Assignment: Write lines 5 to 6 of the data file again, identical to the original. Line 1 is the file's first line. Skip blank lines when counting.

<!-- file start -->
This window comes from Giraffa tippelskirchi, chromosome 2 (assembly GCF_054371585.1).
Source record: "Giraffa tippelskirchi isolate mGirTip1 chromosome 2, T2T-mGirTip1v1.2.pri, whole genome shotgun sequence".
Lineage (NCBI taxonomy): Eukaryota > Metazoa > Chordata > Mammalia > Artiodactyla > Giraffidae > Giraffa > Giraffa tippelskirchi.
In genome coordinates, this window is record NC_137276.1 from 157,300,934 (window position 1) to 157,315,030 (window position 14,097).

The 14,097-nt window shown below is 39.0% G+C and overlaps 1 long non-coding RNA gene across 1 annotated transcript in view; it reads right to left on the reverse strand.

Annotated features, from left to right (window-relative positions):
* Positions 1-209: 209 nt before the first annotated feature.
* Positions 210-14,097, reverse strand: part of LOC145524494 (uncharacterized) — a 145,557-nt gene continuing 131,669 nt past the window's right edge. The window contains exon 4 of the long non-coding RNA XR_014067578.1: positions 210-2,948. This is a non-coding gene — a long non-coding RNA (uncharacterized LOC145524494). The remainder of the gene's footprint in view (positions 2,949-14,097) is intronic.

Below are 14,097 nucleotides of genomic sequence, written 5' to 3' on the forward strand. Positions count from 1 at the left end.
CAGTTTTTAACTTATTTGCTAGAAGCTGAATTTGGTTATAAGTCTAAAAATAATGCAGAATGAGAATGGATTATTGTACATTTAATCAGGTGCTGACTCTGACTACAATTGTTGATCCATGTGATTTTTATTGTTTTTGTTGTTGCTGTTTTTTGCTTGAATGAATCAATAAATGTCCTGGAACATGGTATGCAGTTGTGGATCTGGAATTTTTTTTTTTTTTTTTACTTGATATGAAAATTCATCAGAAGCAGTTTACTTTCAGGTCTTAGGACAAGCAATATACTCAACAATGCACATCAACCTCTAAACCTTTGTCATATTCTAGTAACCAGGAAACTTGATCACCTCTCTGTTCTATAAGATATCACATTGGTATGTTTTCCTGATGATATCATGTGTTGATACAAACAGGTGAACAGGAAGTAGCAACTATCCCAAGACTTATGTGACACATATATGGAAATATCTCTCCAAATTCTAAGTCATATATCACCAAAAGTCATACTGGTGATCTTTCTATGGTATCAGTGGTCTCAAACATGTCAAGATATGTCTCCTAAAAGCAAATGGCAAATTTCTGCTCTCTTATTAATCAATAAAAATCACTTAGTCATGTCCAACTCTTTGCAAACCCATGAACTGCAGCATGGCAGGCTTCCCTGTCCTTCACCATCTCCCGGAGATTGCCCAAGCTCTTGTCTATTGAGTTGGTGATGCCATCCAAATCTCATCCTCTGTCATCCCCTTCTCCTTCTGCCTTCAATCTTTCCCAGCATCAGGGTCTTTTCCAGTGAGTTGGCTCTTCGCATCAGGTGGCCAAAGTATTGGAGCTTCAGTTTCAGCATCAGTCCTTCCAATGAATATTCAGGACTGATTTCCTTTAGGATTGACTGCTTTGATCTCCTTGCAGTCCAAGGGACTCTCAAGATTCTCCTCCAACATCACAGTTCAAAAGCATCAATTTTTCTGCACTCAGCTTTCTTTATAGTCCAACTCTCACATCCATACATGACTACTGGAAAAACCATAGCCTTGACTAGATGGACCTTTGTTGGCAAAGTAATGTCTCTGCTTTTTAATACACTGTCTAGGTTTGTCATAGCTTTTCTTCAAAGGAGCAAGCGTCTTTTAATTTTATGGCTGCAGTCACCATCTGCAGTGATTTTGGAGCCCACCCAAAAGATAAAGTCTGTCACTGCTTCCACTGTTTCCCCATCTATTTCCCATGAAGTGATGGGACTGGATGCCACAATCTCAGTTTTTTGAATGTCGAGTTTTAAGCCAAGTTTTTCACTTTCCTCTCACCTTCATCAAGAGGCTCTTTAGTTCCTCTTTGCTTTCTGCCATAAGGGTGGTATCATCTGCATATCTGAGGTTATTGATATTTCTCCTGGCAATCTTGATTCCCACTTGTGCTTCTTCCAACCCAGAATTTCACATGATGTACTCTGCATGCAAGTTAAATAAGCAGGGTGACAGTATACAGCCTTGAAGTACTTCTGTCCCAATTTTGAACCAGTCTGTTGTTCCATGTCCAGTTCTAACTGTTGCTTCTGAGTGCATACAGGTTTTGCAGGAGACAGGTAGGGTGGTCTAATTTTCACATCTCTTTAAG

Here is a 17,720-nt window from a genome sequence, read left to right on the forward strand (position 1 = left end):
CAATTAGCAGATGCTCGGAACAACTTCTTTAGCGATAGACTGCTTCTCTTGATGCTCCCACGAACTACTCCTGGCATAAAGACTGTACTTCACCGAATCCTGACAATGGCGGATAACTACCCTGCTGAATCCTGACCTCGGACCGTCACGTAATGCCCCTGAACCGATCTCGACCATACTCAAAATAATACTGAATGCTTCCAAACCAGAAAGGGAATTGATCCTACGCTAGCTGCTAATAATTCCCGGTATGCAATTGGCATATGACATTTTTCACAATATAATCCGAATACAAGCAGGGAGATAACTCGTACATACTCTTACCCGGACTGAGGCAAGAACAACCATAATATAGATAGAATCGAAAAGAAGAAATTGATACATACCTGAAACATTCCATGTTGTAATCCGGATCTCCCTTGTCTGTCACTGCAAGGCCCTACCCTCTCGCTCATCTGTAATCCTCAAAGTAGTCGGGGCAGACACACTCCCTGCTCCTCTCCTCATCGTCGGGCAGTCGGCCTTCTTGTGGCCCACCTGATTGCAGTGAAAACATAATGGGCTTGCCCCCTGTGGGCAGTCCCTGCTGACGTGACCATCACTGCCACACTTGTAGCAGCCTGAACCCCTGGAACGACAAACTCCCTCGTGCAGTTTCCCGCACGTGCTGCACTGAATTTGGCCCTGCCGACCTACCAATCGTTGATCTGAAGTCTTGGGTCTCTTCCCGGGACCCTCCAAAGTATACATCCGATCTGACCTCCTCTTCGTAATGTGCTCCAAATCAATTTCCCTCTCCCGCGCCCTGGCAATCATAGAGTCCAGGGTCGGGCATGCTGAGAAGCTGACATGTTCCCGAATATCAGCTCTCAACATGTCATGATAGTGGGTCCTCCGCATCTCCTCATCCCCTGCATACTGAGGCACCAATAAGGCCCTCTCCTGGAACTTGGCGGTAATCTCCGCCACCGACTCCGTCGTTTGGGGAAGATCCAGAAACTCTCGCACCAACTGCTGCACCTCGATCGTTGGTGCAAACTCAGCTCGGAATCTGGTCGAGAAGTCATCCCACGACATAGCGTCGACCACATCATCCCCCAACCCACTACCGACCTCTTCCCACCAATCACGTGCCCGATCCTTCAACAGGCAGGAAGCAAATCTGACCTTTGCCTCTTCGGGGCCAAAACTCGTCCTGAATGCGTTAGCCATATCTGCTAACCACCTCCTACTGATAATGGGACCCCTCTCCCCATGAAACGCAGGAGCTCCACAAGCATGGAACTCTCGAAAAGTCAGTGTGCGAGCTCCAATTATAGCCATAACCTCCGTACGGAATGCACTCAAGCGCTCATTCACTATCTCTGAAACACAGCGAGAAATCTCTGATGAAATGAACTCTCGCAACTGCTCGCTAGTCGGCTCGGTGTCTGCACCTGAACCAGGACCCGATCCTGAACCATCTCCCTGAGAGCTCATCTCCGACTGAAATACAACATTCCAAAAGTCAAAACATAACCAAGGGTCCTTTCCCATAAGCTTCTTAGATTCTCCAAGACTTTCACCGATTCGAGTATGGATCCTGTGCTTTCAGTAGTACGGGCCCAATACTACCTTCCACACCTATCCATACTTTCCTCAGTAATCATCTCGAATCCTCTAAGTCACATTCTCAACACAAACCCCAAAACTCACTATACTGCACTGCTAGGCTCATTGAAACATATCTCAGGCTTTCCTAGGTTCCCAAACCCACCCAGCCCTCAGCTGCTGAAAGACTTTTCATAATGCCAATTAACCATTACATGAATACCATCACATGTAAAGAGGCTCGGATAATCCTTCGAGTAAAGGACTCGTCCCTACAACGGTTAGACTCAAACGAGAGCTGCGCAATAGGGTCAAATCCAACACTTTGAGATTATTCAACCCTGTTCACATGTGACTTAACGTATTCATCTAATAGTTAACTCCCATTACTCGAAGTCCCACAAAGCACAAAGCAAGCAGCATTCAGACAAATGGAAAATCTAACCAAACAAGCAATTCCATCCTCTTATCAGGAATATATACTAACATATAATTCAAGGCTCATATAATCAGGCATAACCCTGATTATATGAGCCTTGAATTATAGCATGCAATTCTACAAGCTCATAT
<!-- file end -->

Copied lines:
The 14,097-nt window shown below is 39.0% G+C and overlaps 1 long non-coding RNA gene across 1 annotated transcript in view; it reads right to left on the reverse strand.

Annotated features, from left to right (window-relative positions):